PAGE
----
Becky Cook,1 Tamara Jeppson,2 Monica Wolfson-Schwehr,3 Yoshinori Sanada,4 Saneatsu Saito,4 Yukari Kido,4 Takehiro Hirose,4 Jan H. Behrmann,5 Matt Ikari,6 Kohtaro Ujiie,7 Christie Rowe,8 James Kirkpatrick,9* Santanu Bose,10 Christine Regalla,11 Francesca Remitti,12 Virginia Toy,13 Patrick Fulton,14† Toshiaki Mishima,15 Tao Yang,16 Tianhaozhe Sun,17 Tsuyoshi Ishikawa,4 James Sample,18 Ken Takai,4 Jun Kameda,19 Sean Toczko,4 Lena Maeda,4 Shuichi Kodaira,4 Ryota Hino,20 Demian Saffer11

1University of Southampton, Southampton, UK. 2University of Wisconsin-Madison, Madison, WI, USA. 3University of New Hampshire, Durham, NH, USA. 4JAMSTEC, Yokosuka, Japan. 5GEOMAR, Kiel, Germany. 6University of Bremen, Bremen, Germany. 7University of Tsukuba, Tsukuba, Japan. 8McGill University, Montreal, Quebec, Canada. 9University of California, Santa Cruz, CA, USA. 10University of Calcutta, Calcutta, India. 11The Pennsylvania State University, University Park, PA, USA. 12Universitá di Modena e Reggio Emilia, Modena, Italy. 13University of Otago, Dunedin, New Zealand. 14University of Texas, Austin, TX, USA. 15Osaka City University, Osaka, Japan. 16Institute of Geophysics, China Earthquake Administration, Beijing, China. 17University of Victoria, Victoria, British Columbia, Canada. 18Northern Arizona University, Flagstaff, AZ, USA. 19University of Tokyo, Tokyo, Japan. 20Tohoku University, Sendai, Japan.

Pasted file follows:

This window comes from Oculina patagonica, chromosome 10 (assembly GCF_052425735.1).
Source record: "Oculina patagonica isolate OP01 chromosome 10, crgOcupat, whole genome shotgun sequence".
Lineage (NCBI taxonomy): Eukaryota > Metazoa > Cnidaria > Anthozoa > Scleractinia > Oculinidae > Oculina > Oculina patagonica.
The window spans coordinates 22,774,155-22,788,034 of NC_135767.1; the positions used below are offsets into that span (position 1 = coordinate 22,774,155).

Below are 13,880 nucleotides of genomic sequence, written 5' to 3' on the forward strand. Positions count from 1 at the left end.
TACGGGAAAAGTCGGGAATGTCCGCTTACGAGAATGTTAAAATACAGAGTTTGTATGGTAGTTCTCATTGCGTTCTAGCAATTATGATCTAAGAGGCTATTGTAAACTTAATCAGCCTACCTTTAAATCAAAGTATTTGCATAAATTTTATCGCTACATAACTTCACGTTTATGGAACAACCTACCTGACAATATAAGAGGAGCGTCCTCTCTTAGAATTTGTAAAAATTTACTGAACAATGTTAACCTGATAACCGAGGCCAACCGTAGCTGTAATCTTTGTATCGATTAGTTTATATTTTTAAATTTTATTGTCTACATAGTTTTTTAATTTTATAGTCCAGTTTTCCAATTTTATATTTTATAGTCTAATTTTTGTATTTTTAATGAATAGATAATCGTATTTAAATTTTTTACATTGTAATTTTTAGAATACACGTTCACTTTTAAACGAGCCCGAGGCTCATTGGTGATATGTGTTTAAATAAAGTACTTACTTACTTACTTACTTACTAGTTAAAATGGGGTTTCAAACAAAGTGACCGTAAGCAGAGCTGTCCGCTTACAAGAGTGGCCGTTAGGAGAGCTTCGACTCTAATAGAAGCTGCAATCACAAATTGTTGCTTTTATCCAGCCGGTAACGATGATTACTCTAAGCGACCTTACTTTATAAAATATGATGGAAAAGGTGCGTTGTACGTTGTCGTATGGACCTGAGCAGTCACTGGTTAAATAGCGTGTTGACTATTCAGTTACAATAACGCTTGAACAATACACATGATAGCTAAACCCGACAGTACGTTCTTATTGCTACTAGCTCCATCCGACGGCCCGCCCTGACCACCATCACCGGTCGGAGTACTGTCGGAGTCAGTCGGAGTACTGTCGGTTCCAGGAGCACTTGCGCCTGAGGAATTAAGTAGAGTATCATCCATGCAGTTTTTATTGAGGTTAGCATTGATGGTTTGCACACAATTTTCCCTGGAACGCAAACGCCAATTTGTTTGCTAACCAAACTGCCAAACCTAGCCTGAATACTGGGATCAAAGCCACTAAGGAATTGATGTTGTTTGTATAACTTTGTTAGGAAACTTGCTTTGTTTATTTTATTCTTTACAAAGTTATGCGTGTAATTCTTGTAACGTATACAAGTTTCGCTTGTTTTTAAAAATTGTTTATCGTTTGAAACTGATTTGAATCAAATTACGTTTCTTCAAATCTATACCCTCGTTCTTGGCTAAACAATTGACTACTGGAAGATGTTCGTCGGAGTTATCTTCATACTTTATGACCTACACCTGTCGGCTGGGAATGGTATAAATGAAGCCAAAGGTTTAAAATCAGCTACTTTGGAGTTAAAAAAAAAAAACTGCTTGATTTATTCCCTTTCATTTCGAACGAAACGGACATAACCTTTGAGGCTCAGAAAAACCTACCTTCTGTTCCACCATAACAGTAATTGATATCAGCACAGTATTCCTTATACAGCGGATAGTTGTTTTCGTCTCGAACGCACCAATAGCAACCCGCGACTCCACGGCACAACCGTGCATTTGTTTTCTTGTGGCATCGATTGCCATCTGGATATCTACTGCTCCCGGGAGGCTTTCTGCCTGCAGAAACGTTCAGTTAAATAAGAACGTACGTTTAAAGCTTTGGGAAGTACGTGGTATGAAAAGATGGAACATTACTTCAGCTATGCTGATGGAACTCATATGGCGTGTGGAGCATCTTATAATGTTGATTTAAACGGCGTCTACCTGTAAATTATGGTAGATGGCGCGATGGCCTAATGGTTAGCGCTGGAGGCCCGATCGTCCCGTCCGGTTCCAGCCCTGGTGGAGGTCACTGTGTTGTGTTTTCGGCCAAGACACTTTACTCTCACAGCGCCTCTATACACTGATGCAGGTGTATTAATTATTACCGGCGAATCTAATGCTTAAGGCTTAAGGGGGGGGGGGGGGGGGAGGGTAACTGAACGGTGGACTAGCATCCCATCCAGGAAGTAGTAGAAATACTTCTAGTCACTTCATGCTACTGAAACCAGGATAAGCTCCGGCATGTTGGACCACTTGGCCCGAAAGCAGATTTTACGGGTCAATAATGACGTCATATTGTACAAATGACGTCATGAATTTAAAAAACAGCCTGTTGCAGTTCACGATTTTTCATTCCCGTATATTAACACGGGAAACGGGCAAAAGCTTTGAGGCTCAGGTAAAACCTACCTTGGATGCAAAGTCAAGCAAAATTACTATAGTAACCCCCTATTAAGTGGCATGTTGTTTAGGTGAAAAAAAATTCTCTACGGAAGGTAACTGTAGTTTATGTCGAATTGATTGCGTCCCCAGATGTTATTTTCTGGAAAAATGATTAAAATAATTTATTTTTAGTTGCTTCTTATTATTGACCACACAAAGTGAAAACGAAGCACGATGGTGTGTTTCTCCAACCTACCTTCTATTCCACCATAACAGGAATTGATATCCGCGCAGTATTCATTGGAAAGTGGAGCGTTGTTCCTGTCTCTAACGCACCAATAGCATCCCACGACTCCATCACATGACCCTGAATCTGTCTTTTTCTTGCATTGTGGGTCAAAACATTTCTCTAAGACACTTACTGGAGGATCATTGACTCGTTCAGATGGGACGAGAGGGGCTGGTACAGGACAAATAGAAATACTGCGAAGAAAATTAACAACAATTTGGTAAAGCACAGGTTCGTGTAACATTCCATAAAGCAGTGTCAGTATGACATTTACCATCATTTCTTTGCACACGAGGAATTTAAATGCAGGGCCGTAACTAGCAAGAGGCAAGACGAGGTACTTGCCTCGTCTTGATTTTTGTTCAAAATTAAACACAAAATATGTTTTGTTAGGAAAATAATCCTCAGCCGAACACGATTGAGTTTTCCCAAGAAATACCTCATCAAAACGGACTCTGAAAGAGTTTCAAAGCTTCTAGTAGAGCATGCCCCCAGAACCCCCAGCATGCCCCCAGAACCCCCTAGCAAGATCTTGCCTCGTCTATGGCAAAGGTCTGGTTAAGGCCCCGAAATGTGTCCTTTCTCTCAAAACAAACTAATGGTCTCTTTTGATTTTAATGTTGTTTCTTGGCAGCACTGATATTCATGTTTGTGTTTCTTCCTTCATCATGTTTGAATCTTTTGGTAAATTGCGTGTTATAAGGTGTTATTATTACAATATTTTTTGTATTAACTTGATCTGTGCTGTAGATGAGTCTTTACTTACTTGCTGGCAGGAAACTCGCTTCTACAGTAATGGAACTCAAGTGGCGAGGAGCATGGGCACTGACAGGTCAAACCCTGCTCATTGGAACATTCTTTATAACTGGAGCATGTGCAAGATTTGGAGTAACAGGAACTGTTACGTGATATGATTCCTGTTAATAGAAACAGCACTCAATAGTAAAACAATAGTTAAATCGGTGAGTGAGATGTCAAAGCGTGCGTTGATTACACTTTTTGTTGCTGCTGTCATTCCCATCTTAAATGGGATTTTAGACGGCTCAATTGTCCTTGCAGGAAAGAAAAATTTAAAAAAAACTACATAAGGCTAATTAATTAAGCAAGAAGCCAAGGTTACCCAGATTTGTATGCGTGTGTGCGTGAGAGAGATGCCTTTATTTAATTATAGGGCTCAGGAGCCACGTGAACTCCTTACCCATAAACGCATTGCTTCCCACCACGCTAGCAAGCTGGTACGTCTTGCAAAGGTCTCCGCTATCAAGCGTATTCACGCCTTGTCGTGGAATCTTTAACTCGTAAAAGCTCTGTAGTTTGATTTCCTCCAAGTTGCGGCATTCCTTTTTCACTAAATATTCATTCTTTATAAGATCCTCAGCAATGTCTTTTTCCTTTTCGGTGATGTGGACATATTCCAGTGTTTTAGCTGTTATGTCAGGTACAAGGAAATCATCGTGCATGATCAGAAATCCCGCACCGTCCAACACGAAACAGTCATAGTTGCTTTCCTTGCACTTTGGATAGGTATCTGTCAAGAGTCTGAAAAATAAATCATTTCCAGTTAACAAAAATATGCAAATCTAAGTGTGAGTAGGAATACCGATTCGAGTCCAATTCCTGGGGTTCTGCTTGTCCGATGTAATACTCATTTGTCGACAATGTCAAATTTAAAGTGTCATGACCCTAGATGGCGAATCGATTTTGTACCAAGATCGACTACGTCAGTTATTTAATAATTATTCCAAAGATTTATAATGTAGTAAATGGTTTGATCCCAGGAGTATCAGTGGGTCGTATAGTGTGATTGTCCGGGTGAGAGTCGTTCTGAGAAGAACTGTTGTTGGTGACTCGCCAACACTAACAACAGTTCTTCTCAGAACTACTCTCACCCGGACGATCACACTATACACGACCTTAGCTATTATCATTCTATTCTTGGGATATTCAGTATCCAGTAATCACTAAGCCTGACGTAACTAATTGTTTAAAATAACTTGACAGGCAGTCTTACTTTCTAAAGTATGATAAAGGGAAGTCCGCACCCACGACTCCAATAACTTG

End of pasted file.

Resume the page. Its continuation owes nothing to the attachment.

*Present address: Colorado State University, Fort Collins, CO, USA.

†Present address: University of California, Santa Cruz, CA, USA.

References and Notes

  1. Material and methods are available as supplementary materials on Science Online.
  2. Acknowledgments: For our research, we used data provided by IODP. The data will be distributed by IODP ( We thank all drilling and logging operation staff on board the D/V Chikyu during expedition 343. We gratefully acknowledge two anonymous reviewers for their constructive comments, which helped us to greatly improve this manuscript. Part of this work was supported by grant KAKENHI 22403008 (Japan Society for the Promotion of Science), grant 21107006 (Ministry of Education, Culture, Sports, Science and Technology of Japan), and the U.S. Science Support Program of IODP.